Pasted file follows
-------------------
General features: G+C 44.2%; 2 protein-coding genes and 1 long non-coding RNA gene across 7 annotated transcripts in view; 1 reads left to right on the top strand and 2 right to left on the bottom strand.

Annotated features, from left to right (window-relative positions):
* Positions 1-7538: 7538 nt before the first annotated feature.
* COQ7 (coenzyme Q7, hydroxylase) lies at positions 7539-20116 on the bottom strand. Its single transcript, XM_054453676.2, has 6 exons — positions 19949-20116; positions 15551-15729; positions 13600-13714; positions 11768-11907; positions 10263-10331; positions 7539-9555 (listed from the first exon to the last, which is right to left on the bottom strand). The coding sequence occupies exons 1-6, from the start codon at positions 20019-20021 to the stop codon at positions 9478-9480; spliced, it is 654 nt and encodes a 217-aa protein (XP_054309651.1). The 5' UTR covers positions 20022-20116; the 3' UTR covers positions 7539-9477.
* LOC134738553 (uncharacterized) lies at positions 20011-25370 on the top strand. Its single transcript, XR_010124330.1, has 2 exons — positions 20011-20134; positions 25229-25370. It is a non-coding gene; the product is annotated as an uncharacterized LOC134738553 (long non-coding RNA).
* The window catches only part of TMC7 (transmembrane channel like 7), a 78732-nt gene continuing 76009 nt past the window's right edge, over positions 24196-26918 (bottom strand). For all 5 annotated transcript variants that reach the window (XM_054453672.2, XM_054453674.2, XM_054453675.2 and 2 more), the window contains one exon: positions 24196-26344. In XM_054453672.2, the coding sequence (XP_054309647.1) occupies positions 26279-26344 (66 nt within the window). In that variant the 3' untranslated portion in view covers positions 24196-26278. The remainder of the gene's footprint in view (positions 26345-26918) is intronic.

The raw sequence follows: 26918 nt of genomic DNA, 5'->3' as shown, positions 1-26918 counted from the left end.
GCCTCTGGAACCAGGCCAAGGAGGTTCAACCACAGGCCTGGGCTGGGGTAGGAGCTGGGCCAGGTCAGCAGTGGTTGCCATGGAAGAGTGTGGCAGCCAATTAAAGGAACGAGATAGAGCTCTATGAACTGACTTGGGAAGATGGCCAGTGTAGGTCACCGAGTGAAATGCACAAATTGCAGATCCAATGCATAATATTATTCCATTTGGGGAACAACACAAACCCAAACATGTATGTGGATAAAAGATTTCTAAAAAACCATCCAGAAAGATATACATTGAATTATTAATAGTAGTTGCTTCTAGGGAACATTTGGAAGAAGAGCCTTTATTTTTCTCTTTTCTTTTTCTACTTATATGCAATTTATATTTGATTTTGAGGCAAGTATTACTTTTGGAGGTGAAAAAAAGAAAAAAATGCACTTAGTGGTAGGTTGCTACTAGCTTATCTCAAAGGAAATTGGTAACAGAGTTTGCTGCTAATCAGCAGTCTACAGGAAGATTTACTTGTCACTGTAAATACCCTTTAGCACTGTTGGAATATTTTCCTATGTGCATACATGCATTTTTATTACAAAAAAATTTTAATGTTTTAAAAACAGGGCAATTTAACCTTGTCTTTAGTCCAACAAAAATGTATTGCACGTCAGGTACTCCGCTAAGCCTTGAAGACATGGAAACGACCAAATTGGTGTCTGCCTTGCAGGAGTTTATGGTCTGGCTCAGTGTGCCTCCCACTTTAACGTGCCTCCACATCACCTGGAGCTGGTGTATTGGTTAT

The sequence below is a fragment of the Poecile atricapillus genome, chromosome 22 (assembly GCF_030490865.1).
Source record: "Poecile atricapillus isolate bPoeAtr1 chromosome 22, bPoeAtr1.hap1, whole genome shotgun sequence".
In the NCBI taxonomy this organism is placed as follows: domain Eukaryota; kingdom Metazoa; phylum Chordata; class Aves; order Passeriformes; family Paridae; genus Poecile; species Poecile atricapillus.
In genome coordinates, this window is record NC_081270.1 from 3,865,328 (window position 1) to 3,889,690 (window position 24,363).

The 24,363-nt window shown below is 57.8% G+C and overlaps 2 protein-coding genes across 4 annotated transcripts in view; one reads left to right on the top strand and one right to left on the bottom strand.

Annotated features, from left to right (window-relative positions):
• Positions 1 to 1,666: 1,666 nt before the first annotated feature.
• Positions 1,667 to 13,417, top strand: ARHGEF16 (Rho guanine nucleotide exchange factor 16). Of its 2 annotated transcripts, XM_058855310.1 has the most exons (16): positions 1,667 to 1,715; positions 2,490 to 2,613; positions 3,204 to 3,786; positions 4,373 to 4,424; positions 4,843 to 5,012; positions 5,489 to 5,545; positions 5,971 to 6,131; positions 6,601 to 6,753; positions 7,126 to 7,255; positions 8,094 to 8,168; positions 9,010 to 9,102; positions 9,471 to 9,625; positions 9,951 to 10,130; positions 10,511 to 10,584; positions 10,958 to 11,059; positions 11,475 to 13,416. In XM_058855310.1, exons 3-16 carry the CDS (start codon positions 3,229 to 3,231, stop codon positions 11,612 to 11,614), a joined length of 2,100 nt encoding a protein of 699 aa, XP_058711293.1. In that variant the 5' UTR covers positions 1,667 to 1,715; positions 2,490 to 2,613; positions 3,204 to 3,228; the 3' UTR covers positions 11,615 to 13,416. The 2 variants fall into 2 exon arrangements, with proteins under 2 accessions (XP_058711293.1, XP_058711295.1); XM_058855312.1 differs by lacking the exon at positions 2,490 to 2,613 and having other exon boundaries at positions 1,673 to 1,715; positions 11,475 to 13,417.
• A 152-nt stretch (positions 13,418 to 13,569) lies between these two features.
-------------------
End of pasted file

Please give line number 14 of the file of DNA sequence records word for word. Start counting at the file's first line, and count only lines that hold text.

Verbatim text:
Annotated features, from left to right (window-relative positions):